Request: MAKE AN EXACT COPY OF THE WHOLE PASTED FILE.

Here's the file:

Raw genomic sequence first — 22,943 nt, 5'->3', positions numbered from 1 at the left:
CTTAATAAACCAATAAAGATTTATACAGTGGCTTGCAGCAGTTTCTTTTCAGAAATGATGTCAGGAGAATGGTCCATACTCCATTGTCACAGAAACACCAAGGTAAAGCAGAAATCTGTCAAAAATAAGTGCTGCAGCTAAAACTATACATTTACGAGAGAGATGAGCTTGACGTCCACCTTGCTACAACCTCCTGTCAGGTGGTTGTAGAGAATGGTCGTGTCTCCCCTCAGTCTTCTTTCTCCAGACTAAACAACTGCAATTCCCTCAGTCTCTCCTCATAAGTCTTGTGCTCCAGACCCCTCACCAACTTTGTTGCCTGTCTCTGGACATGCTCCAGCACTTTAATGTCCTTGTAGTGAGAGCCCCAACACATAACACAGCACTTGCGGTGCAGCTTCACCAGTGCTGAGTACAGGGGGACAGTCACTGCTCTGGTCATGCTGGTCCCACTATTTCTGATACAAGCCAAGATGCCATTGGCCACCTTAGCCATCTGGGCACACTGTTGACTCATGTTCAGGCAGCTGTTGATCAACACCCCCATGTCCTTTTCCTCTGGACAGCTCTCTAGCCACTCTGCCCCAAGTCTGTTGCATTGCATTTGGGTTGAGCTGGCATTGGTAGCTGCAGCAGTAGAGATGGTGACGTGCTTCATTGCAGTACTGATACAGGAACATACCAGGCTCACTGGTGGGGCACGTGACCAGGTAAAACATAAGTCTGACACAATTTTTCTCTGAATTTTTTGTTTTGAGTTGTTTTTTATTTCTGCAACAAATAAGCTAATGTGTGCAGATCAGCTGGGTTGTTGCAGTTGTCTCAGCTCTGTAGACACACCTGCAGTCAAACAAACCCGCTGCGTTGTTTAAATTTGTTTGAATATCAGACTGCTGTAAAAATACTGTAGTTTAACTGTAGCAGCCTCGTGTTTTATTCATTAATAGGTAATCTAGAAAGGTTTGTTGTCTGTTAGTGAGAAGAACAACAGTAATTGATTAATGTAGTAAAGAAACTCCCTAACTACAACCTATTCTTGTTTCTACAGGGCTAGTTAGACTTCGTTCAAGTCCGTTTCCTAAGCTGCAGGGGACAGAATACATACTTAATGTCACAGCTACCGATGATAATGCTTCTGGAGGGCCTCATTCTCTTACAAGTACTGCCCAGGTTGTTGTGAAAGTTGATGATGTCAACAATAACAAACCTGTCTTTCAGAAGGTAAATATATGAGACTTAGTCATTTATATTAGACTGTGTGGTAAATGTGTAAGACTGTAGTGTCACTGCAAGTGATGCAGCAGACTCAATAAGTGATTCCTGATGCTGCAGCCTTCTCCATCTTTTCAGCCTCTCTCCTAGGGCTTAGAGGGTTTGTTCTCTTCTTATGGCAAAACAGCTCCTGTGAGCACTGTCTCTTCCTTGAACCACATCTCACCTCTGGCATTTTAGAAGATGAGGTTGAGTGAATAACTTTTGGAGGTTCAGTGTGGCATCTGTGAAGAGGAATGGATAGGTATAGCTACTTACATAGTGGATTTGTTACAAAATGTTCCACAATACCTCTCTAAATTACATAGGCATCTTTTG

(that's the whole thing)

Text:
Raw genomic sequence first — 22,943 nt, 5'->3', positions numbered from 1 at the left:
CTTAATAAACCAATAAAGATTTATACAGTGGCTTGCAGCAGTTTCTTTTCAGAAATGATGTCAGGAGAATGGTCCATACTCCATTGTCACAGAAACACCAAGGTAAAGCAGAAATCTGTCAAAAATAAGTGCTGCAGCTAAAACTATACATTTACGAGAGAGATGAGCTTGACGTCCACCTTGCTACAACCTCCTGTCAGGTGGTTGTAGAGAATGGTCGTGTCTCCCCTCAGTCTTCTTTCTCCAGACTAAACAACTGCAATTCCCTCAGTCTCTCCTCATAAGTCTTGTGCTCCAGACCCCTCACCAACTTTGTTGCCTGTCTCTGGACATGCTCCAGCACTTTAATGTCCTTGTAGTGAGAGCCCCAACACATAACACAGCACTTGCGGTGCAGCTTCACCAGTGCTGAGTACAGGGGGACAGTCACTGCTCTGGTCATGCTGGTCCCACTATTTCTGATACAAGCCAAGATGCCATTGGCCACCTTAGCCATCTGGGCACACTGTTGACTCATGTTCAGGCAGCTGTTGATCAACACCCCCATGTCCTTTTCCTCTGGACAGCTCTCTAGCCACTCTGCCCCAAGTCTGTTGCATTGCATTTGGGTTGAGCTGGCATTGGTAGCTGCAGCAGTAGAGATGGTGACGTGCTTCATTGCAGTACTGATACAGGAACATACCAGGCTCACTGGTGGGGCACGTGACCAGGTAAAACATAAGTCTGACACAATTTTTCTCTGAATTTTTTGTTTTGAGTTGTTTTTTATTTCTGCAACAAATAAGCTAATGTGTGCAGATCAGCTGGGTTGTTGCAGTTGTCTCAGCTCTGTAGACACACCTGCAGTCAAACAAACCCGCTGCGTTGTTTAAATTTGTTTGAATATCAGACTGCTGTAAAAATACTGTAGTTTAACTGTAGCAGCCTCGTGTTTTATTCATTAATAGGTAATCTAGAAAGGTTTGTTGTCTGTTAGTGAGAAGAACAACAGTAATTGATTAATGTAGTAAAGAAACTCCCTAACTACAACCTATTCTTGTTTCTACAGGGCTAGTTAGACTTCGTTCAAGTCCGTTTCCTAAGCTGCAGGGGACAGAATACATACTTAATGTCACAGCTACCGATGATAATGCTTCTGGAGGGCCTCATTCTCTTACAAGTACTGCCCAGGTTGTTGTGAAAGTTGATGATGTCAACAATAACAAACCTGTCTTTCAGAAGGTAAATATATGAGACTTAGTCATTTATATTAGACTGTGTGGTAAATGTGTAAGACTGTAGTGTCACTGCAAGTGATGCAGCAGACTCAATAAGTGATTCCTGATGCTGCAGCCTTCTCCATCTTTTCAGCCTCTCTCCTAGGGCTTAGAGGGTTTGTTCTCTTCTTATGGCAAAACAGCTCCTGTGAGCACTGTCTCTTCCTTGAACCACATCTCACCTCTGGCATTTTAGAAGATGAGGTTGAGTGAATAACTTTTGGAGGTTCAGTGTGGCATCTGTGAAGAGGAATGGATAGGTATAGCTACTTACATAGTGGATTTGTTACAAAATGTTCCACAATACCTCTCTAAATTACATAGGCATCTTTTG